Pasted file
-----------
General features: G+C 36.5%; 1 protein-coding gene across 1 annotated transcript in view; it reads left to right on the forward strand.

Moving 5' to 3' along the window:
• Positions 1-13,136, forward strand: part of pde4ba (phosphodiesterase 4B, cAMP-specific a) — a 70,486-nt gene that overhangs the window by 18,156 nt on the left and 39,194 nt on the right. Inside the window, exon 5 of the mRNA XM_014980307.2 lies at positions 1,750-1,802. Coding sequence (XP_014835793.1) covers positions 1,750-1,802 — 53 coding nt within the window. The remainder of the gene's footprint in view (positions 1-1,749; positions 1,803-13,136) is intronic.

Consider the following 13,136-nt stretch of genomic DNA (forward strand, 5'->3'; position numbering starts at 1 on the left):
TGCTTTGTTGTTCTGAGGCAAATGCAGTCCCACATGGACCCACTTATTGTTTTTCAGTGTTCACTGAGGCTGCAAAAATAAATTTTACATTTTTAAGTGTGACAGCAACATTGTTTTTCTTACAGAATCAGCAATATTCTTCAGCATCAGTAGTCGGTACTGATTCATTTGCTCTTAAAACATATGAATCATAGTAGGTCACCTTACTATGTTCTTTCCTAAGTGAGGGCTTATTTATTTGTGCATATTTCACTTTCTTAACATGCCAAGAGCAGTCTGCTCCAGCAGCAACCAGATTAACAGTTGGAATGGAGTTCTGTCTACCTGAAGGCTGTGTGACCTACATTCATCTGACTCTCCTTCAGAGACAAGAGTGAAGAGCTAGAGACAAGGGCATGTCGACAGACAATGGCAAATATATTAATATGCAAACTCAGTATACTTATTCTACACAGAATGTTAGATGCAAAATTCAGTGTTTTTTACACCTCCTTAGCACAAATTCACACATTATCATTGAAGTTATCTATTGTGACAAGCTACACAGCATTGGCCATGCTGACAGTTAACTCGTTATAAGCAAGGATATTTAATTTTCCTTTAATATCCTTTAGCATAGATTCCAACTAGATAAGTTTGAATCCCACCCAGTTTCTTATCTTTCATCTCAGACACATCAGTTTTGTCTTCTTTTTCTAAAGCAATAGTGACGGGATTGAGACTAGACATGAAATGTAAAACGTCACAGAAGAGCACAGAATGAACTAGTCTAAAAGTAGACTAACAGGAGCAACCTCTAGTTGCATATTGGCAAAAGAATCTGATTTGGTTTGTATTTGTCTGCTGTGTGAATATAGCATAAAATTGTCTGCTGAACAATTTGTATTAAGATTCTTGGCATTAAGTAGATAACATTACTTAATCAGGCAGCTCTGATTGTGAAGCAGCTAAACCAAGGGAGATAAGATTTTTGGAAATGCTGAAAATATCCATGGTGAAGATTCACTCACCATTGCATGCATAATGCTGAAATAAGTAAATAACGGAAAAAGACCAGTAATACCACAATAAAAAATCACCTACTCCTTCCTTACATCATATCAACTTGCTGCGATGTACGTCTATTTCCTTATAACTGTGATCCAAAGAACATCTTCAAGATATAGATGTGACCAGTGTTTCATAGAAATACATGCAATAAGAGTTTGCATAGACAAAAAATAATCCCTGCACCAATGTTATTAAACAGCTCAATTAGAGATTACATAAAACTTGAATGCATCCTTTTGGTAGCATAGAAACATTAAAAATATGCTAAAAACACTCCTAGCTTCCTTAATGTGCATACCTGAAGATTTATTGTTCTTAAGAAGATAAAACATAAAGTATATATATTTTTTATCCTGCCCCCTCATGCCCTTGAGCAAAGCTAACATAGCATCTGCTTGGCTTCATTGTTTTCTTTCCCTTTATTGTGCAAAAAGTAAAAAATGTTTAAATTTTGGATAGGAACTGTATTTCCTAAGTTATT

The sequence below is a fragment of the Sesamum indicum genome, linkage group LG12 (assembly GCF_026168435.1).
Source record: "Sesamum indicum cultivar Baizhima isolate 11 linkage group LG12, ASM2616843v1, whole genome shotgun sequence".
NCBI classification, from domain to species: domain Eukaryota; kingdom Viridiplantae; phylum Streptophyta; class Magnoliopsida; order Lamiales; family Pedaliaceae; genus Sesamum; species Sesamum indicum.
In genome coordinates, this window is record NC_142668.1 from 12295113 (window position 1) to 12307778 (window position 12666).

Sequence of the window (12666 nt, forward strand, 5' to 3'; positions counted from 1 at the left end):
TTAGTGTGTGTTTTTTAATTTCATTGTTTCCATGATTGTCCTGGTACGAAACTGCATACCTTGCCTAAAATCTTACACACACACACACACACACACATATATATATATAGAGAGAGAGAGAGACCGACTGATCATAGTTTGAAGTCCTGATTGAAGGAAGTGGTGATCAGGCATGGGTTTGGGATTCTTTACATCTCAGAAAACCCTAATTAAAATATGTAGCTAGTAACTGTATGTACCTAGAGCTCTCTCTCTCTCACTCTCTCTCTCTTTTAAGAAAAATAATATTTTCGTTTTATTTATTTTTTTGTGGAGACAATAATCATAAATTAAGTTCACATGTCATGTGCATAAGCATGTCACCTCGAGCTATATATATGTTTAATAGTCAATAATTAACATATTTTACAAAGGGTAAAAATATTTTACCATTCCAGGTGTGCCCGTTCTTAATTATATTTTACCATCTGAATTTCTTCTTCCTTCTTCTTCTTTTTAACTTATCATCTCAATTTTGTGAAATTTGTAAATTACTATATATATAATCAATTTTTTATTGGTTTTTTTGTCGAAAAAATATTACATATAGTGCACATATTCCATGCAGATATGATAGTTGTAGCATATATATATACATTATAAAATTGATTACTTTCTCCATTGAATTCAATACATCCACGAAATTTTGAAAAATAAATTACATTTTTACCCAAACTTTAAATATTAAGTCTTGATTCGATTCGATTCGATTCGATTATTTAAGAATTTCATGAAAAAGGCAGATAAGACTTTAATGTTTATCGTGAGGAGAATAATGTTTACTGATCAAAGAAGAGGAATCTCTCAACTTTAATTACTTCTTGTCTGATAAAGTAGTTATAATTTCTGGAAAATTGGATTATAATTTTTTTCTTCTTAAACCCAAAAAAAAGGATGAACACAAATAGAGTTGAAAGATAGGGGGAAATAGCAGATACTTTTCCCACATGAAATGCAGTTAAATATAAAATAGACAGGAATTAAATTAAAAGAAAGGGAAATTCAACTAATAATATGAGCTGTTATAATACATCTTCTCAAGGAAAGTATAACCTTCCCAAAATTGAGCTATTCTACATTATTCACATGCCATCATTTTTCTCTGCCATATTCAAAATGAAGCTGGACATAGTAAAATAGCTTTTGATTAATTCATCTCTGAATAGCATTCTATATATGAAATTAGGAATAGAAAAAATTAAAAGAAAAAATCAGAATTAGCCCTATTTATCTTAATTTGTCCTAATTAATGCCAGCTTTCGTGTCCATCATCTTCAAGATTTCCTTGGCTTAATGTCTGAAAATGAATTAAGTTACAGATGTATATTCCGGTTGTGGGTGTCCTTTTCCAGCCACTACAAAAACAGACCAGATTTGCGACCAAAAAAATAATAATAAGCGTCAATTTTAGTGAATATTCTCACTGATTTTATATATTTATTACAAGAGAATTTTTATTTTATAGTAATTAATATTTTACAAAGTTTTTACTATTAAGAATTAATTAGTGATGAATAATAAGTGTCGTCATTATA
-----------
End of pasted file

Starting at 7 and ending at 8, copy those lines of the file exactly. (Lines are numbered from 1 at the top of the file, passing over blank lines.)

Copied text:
Source record: "Sesamum indicum cultivar Baizhima isolate 11 linkage group LG12, ASM2616843v1, whole genome shotgun sequence".
NCBI classification, from domain to species: domain Eukaryota; kingdom Viridiplantae; phylum Streptophyta; class Magnoliopsida; order Lamiales; family Pedaliaceae; genus Sesamum; species Sesamum indicum.